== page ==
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July 4, 2016 at 6:42 am #12370Roland BrouwerParticipant
SUSTAIN Mozambique is still in an early phase with regard to puree (and bread) production as we focused initially on juice and biscuits. As the local currency has plummeted against he dollar wheat imports have become more expensive and the substitution of wheat by other locally produced ingredients economically more attractive, we will now start. This month we will work with one bakery outside Maputo city in Manhiça, 70 km north of Maputo City (the capital). At the same time we are looking at opportunities in Central Mozambique.
Prior to our activities we had a feasibility study carried out for the central region. Mutatis mutandii this study is also useful to understand some of the dilemmas in other parts of the country.
Issues that came up during this study:
– Low consumption of bread: On the average people eat only 8 buns per person per month (this outside the provincial capital)
– High costs of investment compared to revenue: If one would do the full package IR is 30% and break even is only achieved after five years assuming interest at 0%. For a commercial invest this is not very attractive as interest is 15%. This means that OFSP puree and berad making can only take off with a subsidy and a scaling up outside a project context is very unlikely
– Will there be demand? People prefer dry white Portuguese style buns and not so much the sweeter loafs. Application in a yellow sweeter bun called “arrofada” may be a better strategy than using it in normal bread.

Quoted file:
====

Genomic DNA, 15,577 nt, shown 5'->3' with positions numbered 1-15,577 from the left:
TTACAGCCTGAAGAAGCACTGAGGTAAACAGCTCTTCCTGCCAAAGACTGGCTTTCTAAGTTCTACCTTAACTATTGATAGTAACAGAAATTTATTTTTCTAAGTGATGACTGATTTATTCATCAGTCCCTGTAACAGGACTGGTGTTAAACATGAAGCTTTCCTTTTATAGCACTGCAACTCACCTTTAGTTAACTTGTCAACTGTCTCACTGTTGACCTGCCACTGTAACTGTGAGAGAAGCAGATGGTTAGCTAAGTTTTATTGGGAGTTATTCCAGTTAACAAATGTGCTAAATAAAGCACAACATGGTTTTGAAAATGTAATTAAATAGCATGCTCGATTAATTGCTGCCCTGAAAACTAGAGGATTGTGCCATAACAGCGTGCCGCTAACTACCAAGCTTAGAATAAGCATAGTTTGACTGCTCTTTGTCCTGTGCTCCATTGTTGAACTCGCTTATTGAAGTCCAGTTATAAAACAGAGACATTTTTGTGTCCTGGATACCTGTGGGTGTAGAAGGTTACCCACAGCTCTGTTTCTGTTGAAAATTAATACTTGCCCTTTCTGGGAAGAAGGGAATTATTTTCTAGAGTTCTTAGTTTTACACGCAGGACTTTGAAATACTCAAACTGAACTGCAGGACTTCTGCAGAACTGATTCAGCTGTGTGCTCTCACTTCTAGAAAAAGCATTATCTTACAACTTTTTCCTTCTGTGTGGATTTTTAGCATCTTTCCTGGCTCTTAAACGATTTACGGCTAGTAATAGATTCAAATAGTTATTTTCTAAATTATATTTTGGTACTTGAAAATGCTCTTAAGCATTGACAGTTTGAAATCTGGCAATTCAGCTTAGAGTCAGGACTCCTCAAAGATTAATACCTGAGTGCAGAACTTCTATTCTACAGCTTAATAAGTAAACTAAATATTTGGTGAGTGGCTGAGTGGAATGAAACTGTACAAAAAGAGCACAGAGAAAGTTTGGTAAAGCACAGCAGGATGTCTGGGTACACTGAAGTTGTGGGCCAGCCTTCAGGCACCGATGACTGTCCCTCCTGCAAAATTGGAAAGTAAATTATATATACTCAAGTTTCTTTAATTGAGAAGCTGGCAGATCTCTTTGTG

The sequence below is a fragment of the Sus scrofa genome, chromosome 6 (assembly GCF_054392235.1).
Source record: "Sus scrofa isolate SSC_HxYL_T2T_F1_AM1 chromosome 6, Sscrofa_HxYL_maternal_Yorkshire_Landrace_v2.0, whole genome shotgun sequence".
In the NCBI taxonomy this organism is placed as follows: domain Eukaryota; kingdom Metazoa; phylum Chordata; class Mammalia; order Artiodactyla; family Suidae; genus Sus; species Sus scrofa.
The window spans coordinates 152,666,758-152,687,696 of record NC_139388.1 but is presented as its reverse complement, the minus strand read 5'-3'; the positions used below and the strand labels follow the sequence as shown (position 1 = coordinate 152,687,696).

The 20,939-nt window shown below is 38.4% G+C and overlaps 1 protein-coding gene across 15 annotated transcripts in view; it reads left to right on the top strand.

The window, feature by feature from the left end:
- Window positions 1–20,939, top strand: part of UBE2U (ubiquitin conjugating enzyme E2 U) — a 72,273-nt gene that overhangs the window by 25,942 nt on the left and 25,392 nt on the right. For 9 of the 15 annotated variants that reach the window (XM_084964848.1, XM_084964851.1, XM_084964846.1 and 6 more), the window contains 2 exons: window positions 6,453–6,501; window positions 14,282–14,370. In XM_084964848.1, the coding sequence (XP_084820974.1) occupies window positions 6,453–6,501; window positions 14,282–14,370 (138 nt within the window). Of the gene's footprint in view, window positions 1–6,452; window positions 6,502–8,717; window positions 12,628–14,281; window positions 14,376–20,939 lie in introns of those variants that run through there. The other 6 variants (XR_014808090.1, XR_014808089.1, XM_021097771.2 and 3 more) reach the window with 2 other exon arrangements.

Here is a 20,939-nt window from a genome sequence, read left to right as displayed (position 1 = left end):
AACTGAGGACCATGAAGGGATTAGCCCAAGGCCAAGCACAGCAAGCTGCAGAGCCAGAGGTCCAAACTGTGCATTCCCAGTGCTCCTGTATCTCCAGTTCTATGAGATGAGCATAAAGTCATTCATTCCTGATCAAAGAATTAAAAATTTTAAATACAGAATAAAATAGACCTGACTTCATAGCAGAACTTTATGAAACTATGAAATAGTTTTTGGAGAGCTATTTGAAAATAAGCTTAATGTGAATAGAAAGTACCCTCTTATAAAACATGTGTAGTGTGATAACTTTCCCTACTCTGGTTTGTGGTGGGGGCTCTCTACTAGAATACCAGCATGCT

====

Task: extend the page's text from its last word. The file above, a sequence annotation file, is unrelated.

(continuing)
– Small number of capable entrepreneurs. During the feasibility study which covered five towns and cities only three entrepreneurs were identified as having a sufficient basis to start OFSP production.
– Will there be supply: we estimate that the expansion of OFSP achieved under SUSTAIN should be able to sustain modest bread production and expect that if the demand goes up production will follow.
It is early to extract any lessons from this, but it is clear that the study shows that OFSP puree and bread production is not so easy and that there are considerable risks. Hopefully over a few months we are able to provide a better assessment of the causes of success (or failure) for a bakery in southern Mozambique.
PS. There have been efforts (many) to introduce cassava in bread making. Apparently in Maputo only one bakery produces bread using cassava. Even the use of other cereals (rye, maize) has proven very limited and reaches only a very small segment of the market. This is another cautionary statement as to the difficulties of changing bread production in a sustainable manner.